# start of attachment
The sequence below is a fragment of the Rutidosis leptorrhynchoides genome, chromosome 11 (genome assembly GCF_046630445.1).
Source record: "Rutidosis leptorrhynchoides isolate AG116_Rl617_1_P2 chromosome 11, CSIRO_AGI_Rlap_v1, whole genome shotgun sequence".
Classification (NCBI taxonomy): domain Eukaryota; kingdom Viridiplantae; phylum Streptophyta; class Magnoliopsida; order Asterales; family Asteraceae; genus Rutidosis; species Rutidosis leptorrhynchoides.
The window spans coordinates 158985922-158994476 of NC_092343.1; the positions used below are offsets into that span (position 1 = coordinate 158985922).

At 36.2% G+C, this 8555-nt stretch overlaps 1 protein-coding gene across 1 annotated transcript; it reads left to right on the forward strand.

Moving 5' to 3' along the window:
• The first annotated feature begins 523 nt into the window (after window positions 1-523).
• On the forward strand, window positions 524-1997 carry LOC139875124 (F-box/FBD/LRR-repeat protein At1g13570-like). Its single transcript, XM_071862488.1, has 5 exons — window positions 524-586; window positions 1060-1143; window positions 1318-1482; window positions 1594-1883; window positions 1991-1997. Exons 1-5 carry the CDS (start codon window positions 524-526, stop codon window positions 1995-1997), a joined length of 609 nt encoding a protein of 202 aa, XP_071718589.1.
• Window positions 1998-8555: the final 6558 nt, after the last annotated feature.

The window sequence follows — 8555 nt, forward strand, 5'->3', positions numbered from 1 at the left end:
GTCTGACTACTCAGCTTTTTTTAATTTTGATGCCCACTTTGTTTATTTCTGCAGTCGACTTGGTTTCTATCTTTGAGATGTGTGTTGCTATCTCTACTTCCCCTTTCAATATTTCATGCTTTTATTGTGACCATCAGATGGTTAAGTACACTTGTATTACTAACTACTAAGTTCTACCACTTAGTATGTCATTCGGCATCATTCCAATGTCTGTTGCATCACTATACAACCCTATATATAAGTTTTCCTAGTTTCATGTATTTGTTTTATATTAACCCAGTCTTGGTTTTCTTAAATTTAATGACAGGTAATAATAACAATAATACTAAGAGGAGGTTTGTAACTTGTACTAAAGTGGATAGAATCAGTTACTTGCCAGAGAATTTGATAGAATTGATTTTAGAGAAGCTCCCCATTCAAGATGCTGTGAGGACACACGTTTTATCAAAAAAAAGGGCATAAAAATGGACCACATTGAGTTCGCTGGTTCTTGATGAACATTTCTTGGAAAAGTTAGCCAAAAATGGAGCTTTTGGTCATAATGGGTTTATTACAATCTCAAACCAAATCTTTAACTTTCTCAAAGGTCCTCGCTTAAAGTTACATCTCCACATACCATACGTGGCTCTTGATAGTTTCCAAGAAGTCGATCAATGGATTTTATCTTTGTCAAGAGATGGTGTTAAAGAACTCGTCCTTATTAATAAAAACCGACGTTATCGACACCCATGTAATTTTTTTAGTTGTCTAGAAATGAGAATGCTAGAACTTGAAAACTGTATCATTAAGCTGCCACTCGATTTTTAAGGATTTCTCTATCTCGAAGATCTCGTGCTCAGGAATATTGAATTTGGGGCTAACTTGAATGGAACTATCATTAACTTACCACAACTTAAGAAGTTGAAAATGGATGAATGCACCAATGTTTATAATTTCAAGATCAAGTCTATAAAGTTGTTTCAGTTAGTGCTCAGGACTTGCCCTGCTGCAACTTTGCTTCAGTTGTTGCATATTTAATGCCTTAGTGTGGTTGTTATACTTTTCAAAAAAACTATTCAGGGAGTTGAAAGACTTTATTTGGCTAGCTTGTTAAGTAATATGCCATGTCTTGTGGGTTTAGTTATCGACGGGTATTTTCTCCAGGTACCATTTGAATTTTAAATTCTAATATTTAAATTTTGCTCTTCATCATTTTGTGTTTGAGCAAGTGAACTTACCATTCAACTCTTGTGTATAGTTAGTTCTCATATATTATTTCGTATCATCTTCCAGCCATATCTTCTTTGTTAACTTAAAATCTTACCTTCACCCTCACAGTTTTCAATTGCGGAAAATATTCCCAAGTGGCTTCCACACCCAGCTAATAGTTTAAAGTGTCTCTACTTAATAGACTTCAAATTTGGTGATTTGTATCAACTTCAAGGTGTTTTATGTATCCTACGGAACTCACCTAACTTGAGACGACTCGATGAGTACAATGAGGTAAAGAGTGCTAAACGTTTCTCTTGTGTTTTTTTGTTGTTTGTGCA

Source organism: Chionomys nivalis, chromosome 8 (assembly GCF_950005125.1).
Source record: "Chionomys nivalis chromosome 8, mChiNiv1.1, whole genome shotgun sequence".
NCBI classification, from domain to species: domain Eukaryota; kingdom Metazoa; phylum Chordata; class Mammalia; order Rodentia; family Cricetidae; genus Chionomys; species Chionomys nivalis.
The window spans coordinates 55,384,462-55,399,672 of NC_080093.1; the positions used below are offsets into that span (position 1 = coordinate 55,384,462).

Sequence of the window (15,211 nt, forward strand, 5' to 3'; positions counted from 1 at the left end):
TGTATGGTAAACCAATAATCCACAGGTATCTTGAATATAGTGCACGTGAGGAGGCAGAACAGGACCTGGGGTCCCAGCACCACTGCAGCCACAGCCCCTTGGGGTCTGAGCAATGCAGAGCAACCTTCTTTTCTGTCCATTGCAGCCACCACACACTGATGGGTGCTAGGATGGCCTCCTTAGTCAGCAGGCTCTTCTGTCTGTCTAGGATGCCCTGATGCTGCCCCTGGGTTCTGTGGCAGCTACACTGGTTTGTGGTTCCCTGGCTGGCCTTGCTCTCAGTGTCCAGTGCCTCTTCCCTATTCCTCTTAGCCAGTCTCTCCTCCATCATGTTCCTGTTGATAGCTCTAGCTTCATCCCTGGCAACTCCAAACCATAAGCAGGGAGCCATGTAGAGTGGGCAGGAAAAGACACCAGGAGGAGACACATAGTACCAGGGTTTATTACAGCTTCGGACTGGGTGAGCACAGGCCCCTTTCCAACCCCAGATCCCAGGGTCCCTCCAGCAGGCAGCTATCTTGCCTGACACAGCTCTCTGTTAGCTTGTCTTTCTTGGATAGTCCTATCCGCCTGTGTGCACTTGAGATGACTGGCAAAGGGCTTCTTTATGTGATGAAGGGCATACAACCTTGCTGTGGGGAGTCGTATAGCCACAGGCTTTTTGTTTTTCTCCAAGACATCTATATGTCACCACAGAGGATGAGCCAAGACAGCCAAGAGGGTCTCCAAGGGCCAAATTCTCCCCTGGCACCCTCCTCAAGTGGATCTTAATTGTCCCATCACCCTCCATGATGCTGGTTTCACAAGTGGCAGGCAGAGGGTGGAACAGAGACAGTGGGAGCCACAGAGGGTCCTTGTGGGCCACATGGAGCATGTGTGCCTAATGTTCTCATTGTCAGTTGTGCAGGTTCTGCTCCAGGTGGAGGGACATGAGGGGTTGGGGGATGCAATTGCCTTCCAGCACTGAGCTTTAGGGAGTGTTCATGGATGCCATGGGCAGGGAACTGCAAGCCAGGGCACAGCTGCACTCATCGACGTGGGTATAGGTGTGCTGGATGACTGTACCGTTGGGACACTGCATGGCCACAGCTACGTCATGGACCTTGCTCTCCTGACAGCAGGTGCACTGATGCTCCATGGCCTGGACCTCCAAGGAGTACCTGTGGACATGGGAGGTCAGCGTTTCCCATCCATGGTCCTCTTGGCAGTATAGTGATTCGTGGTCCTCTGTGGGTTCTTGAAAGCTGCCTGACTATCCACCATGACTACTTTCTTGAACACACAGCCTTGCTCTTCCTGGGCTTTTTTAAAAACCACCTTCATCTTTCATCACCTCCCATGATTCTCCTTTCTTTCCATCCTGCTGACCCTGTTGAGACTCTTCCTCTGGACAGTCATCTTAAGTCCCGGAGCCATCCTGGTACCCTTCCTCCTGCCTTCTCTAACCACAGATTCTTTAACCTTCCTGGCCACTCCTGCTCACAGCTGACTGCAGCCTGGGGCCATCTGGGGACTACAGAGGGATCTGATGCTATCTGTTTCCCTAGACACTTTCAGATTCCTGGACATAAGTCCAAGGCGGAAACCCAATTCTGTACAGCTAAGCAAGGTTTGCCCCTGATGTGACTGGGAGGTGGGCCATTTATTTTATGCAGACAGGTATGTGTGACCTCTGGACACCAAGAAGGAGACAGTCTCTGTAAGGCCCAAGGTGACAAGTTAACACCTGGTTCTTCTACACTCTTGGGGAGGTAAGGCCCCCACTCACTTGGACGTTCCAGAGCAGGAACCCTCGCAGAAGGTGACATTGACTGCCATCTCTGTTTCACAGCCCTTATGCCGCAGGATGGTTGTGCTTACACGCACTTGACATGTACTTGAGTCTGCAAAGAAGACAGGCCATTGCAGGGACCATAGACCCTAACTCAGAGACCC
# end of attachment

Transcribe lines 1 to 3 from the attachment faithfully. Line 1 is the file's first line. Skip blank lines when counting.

The sequence below is a fragment of the Rutidosis leptorrhynchoides genome, chromosome 11 (genome assembly GCF_046630445.1).
Source record: "Rutidosis leptorrhynchoides isolate AG116_Rl617_1_P2 chromosome 11, CSIRO_AGI_Rlap_v1, whole genome shotgun sequence".
Classification (NCBI taxonomy): domain Eukaryota; kingdom Viridiplantae; phylum Streptophyta; class Magnoliopsida; order Asterales; family Asteraceae; genus Rutidosis; species Rutidosis leptorrhynchoides.